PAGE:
Hosted annually by the New York University Politics Society since 2014, the NYU Policy Case Competition is a conference where students of all experience levels are given the opportunity to propose policy solutions in response to the largest and most critical current issues.
Bloustein School undergraduates Lily Chang EJB ’22 (Public Health), Nina Paranjpe EJB ’22 (Public Health/History & Political Science) and NYU undergraduate Gabriella Kazianis (Liberal Studies) were assigned to compete as Domestic Team 10 and placed first overall in the competition with their policy memo, “The Child Tax Credit (expanded under the American Rescue Plan) should be extended with specific changes to increase the viability of its passage through the Senate.”
Teams were assigned a topic based on interests and included themes affecting New York City (affordable housing, business pandemic recovery, and violent crime); domestic issues (antitrust reform, childcare allowance, NSA domestic surveillance); international issues (Russia-Ukraine crisis, tax havens, foreign labor practices); technology (cybersecurity, cryptocurrencies and DeFi, nuclear power); or a spotlight on Turkey (currency crisis, gender-based violence, NATO alliance). Once assigned the topic theme, the team submits a written policy memo outlining their key issues and propositions, which is then judged by a committee. The leading team for each topic theme is then invited to submit a video presentation and executive summary outlining their assumptions and arguments. The videos are then judged and one team from each of the five topics is invited to give a final presentation.
“It was incredibly tough and involved many hours of hard work and practice, and I am so proud we pulled through each subsequent round. It was all incredibly new and exciting since none of us had been a part of a policy case competition before,” said Ms. Chang. “We went in knowing so little about our assigned topic but were able to successfully advocate for an extension of the expanded Child Tax Credit.”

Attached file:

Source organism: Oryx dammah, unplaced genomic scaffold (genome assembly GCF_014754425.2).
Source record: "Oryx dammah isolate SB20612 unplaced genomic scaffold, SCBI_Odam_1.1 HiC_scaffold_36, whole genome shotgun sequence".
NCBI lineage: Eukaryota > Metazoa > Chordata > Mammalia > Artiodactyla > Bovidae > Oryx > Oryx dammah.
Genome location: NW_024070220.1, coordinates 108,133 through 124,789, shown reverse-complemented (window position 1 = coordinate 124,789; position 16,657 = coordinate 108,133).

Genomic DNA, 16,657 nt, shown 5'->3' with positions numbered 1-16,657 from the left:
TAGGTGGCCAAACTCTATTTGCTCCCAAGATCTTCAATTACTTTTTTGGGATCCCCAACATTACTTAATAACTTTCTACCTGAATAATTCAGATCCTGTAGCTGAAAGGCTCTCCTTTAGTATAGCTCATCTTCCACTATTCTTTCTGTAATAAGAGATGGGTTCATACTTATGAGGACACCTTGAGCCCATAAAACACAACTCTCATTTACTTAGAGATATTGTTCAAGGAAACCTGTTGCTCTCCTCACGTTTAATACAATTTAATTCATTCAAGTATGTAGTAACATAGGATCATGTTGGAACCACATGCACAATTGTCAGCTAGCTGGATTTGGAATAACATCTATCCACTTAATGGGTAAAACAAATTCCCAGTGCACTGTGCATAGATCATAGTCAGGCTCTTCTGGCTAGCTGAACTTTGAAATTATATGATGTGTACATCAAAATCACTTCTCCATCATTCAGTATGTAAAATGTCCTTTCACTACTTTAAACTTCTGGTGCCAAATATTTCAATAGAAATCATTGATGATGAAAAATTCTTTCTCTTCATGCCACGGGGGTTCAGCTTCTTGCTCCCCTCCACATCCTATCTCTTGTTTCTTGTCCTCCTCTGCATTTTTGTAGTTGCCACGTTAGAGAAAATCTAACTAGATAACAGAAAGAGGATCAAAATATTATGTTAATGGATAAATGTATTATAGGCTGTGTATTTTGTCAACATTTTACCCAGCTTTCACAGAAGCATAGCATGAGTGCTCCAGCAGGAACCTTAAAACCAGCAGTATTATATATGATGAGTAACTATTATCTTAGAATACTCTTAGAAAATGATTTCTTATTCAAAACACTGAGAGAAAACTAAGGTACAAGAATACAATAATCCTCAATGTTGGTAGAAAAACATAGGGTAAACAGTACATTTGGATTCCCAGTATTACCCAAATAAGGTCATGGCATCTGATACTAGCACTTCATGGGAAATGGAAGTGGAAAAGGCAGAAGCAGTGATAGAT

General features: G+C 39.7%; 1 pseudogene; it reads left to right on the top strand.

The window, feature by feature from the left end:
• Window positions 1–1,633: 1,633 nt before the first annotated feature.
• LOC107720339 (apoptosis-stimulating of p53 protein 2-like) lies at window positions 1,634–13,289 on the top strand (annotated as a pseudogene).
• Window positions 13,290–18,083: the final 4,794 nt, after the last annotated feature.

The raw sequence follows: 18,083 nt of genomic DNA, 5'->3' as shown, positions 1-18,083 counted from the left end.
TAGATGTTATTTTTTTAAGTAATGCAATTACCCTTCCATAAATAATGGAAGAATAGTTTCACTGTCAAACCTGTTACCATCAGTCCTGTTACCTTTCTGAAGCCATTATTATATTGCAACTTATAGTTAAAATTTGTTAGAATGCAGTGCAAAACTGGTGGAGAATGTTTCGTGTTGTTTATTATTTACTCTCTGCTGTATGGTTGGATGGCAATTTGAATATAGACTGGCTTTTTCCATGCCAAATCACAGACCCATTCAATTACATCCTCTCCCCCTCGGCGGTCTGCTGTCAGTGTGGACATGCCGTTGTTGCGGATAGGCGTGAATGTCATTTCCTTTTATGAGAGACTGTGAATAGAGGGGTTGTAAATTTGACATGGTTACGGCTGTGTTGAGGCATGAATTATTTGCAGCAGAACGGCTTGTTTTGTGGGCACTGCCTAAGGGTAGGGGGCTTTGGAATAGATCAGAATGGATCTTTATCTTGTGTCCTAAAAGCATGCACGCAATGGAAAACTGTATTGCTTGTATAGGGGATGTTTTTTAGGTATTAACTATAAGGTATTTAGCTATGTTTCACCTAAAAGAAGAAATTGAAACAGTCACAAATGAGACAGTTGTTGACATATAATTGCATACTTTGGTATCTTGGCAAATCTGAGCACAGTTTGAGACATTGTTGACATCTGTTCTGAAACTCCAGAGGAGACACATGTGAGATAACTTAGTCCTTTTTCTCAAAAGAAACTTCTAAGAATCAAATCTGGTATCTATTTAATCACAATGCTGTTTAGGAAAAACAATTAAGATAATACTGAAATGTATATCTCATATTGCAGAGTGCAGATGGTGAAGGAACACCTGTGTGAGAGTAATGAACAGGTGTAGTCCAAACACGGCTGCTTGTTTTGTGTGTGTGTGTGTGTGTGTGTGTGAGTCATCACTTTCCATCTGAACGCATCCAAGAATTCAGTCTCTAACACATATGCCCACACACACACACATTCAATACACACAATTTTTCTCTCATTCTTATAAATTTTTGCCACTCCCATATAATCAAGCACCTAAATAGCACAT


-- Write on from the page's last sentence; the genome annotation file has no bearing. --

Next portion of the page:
The team explained that they needed to work together to learn essentially everything about the Child Tax Credit– how it works, its implementation, its flaws, its impacts – in a matter of days. They then needed to put in many hours of research, writing, and collaboration to develop the memo and video presentation.
“I think fielding the questions from the judges during the final round was the most nerve-wracking and difficult task since we didn’t know what to expect,” said Ms. Chang. “Luckily, Nina was adept at answering any questions related to political feasibility, and I addressed some out-of-left-field questions, such as, “have you considered inflation?” pretty successfully by redirecting my answer to our proposed policy solutions. In the end, all our work and practice resulted in a win for us.”
“This was an amazing opportunity to hone in on my policy memo, presentation, and scientific communication skills, which I will take with me throughout the rest of my career,” said Ms. Chang, who recently completed a B.S. in public health with a minor in urban planning & design and was a member of the Bloustein Honors Research Program. Passionate about health and health policy, she was recently selected as a 2022 Running Start Congressional Fellow. She would like to further her work in women’s health and maternal health policy and is also interested in health projects that intersect with the field of urban planning including those in the public realm, affordable housing, and sustainability.
Ms. Paranjpe was a member of the Rutgers University Honors College recently graduated with a double-major in public health and history/political science, connecting her interest in health promotion with curiosity about the way American institutions function. She was a member of the Bloustein Public Service Association, an undergraduate student organization that provides opportunities related to professional development, career networking, and community service. Post-graduation, she hopes to develop a career advocating for quality health outcomes for vulnerable populations.